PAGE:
Friday, July 26, 2013
Henley on Thames, Oxfordshire
This surprising structure, Henley's Imperial Hotel and its flanking shops, is meant to make travellers pause in amazement. It stands near the entrance to the town's railway station and, although not directly linked to the station as many such hotels were, was no doubt intended to attract people using the railway. Its heady mixture of timbered gables, bay windows, oriels, balustraded balconies, and tall brick chimneys, was put together by the architect William Theobalds in around 1897.
Theobalds had no doubt absorbed the influence of Richard Norman Shaw, who liked to give his houses timbered gables and tall chimneys and made this kind of domestic Tudorish revival popular. But Shaw knew as well as anyone that this kind of building drew on a variety of sources. As Shaw said modestly, 'If I could get myself to believe that my half-timbered work and tall chimneys were in any way my own, I should sit up on my hind legs and purr away like our tom cat John, but common honesty compels me to own that they are simply indifferent copies of old work.'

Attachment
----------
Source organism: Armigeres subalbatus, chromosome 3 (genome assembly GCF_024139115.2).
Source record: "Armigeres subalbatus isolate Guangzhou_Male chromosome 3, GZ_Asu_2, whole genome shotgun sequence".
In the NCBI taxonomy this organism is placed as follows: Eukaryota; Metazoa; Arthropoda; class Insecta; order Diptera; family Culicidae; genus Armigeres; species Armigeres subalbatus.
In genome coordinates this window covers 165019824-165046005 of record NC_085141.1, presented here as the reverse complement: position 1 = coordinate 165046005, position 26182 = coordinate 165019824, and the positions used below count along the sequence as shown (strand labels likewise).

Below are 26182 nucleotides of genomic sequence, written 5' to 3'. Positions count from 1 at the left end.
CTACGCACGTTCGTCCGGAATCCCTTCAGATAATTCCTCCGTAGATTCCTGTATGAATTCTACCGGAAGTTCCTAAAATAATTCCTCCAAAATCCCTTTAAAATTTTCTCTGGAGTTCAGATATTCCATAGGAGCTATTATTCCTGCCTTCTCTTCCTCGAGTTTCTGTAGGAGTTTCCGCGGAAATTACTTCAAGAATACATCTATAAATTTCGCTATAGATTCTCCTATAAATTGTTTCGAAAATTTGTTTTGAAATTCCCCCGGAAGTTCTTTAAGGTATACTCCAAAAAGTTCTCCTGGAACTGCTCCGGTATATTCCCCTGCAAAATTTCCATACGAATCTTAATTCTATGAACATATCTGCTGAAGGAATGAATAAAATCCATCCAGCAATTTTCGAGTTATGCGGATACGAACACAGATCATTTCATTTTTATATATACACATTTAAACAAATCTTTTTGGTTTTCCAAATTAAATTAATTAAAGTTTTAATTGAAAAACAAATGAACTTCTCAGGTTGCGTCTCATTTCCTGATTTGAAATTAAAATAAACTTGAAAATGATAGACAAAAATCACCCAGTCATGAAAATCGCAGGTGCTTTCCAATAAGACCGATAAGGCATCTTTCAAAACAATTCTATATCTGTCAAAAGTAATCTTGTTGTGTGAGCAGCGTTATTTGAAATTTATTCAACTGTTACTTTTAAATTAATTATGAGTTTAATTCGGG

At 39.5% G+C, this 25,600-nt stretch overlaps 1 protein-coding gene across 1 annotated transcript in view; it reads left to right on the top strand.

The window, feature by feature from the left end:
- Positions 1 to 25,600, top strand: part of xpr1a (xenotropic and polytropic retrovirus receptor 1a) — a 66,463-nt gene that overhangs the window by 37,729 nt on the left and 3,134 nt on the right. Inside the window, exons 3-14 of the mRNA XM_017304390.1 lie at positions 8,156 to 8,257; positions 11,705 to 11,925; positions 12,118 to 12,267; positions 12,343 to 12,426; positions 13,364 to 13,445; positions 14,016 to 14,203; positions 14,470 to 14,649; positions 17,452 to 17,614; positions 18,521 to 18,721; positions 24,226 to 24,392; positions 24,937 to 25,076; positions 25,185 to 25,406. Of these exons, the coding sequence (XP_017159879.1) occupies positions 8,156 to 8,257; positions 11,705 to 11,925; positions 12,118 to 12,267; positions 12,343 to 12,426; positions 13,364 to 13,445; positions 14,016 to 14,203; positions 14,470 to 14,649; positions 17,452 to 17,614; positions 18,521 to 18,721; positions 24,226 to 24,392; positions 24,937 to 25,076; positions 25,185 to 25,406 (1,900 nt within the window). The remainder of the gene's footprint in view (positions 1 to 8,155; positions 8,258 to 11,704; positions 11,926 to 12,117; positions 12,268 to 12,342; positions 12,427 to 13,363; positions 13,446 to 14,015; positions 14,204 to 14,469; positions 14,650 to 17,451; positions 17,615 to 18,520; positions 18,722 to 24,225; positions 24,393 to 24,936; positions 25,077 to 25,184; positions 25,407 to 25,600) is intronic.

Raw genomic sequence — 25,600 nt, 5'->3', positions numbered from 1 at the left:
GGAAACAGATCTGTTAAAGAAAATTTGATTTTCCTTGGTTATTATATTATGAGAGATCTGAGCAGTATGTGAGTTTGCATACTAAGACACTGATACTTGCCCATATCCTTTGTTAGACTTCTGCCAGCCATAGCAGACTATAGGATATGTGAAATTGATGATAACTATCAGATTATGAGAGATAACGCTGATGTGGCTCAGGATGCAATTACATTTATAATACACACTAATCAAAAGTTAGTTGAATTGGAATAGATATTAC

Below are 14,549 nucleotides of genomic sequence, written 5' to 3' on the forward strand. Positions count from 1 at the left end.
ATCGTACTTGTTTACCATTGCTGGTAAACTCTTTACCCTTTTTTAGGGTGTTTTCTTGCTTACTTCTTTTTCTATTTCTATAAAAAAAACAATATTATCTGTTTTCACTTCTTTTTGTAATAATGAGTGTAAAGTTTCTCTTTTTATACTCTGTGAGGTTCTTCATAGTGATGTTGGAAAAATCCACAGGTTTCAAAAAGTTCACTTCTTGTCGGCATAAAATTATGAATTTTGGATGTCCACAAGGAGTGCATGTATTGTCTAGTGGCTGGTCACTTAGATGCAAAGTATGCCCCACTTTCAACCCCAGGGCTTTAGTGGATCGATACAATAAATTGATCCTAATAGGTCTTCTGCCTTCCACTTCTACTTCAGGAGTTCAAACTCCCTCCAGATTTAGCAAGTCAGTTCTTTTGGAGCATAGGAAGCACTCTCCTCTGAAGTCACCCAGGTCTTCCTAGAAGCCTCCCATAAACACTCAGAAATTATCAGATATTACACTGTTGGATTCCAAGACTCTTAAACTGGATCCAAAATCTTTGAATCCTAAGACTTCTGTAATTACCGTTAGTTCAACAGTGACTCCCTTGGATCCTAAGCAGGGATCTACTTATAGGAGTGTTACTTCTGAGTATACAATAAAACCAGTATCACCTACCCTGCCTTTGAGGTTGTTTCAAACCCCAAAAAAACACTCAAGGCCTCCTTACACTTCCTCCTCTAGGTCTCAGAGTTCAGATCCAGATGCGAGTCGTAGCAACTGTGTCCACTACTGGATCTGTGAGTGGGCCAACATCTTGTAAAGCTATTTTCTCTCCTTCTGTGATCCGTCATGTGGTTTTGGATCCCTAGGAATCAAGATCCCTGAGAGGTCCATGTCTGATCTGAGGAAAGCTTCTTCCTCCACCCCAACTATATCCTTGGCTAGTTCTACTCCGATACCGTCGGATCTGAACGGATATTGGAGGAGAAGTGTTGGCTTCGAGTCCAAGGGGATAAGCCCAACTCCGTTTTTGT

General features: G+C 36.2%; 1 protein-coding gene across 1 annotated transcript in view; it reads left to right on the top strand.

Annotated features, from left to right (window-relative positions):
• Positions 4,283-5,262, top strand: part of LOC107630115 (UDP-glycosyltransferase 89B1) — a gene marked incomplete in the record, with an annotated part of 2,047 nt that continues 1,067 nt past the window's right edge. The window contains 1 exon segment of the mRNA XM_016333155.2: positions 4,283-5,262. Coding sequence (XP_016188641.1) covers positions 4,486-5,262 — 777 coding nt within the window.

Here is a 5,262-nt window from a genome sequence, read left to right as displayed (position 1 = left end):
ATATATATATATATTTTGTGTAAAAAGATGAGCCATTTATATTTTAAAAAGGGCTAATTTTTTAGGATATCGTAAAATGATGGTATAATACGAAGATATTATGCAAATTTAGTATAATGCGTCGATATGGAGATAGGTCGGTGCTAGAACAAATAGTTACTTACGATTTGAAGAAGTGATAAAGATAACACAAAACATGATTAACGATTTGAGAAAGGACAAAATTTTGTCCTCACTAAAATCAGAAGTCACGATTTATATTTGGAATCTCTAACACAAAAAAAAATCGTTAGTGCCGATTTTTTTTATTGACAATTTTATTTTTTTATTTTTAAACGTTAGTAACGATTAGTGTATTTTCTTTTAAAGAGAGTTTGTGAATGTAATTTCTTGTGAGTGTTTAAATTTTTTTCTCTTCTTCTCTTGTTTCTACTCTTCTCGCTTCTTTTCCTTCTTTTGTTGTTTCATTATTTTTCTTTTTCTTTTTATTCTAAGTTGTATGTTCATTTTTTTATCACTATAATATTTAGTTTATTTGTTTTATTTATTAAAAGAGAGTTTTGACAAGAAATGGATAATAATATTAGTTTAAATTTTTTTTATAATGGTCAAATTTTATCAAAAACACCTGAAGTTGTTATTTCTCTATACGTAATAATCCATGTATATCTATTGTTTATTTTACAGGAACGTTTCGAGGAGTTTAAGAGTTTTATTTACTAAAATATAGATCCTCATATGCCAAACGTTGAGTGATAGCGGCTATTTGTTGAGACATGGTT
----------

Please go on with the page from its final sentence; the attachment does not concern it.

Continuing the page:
Theobalds added to the mix, using wooden-framed windows where Shaw preferred mullioned ones, adding an ornate finial to make the skyline interesting, fitting natty bargeboards, and cladding the piers on either side of the entrance in granite. The shop fronts that curve away from the main central block are unusual too, with their large, arched main windows and row of little square windows above. The whole row, the big hotel gable with its flanking smaller gables, makes a confident impression that reflects Henley's status in the late-19th century as Thames-side resort and is still dazzling in the sun.